Monomyeloid precursors in drug-induced hypersensitivity syndrome
- Hideo Hashizume1
© Hashizume; licensee BioMed Central Ltd. 2014
Published: 18 July 2014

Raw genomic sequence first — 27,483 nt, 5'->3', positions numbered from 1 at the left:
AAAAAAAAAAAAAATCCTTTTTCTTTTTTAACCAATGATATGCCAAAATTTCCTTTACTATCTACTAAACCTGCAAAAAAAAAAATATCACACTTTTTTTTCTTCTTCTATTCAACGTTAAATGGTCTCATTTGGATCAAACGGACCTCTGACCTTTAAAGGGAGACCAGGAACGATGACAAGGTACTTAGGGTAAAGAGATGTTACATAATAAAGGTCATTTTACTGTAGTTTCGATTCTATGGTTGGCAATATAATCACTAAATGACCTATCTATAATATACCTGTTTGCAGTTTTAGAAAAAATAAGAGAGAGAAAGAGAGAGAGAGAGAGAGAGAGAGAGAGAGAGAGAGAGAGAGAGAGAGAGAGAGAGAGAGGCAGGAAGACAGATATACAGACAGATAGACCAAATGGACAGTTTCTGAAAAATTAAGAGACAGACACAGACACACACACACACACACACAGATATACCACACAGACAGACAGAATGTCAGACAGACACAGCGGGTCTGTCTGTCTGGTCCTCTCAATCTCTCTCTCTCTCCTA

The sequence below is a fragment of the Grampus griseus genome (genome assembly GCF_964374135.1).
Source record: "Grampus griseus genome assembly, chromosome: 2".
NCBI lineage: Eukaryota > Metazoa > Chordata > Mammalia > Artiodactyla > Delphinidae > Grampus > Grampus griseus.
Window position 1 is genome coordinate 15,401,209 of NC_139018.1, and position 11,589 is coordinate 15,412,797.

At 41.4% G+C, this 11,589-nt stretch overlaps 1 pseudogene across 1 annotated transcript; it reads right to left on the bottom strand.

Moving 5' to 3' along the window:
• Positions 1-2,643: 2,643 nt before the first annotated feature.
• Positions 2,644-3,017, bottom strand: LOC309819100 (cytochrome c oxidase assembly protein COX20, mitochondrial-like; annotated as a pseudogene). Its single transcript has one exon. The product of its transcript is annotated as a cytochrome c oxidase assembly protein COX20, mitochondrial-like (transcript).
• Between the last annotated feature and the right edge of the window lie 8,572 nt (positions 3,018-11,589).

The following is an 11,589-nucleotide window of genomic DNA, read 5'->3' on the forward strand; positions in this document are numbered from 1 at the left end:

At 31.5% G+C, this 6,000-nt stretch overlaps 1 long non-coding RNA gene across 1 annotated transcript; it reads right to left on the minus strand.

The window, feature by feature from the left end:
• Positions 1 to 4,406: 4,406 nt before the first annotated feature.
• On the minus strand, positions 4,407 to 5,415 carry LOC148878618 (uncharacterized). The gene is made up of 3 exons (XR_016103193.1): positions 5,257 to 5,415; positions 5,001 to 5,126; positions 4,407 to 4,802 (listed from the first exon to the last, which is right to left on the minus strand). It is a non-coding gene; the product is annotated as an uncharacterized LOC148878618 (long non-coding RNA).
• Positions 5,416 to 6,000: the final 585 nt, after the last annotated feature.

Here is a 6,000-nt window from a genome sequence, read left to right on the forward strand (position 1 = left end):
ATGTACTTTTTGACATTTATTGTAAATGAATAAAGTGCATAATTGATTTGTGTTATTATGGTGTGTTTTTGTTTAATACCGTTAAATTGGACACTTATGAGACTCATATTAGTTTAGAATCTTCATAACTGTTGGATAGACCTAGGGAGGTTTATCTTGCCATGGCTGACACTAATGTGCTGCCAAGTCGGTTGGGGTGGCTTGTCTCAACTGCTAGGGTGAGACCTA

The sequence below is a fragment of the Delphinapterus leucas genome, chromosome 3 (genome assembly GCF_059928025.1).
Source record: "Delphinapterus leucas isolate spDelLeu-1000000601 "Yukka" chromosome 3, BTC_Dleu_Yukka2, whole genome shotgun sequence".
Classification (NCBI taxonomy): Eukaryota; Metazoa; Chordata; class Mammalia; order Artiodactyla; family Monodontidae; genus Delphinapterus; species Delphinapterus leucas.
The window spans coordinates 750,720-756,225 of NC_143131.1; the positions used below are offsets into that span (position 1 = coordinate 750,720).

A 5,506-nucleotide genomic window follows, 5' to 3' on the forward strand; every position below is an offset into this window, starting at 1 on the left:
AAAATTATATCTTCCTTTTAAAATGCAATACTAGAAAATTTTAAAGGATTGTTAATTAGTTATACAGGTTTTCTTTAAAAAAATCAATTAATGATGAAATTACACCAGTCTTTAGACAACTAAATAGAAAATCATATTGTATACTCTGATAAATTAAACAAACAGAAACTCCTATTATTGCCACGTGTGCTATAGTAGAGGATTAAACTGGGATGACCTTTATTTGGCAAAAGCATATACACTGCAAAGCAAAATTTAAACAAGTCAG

Drug-induced hypersensitivity syndrome (DIHS), also known as drug reactions with eosinophila and systemic symptoms, has unique clinical features including fever, generalized rash, lymphadenopathy and extracutaneous organ involvements. During the disease course, human herpesvirus (HHV)-6 reactivation is frequently (60%<) observed in association with unfavorable outcomes. We recently noticed a transient increase of circulating monocyte-sized cells that showed higher side scatter counts in flowcytometer analysis before HHV-6 reactivations. These cells were CD14lowCD16+, like a minor (<10%) monocyte subset that differentiates into 'resident' dendritic cells/macrophages, but were CD4- CD11a- CD11b+ CD13int CD34- CD41ab- CD66b- CD117- CD163- and contained rich organelles histologically, suggesting mono-myeloid precursors, not bona fide monocytes. We also found HHV-6 genome and antigens in them. Since mono-myeloid cells in the bone marrow are reportedly reservoirs of HHV-6, the mono-myeloid precursors that emerged transiently in circulation in DIHS patients might emigrate from the bone marrow, and are suggested to play a special role of the virus reactivation. Our observations will provide a scenario that circulating mono-myeloid precursors bridge between drug allergy and viral infection, which remains poorly understood, in DIHS.
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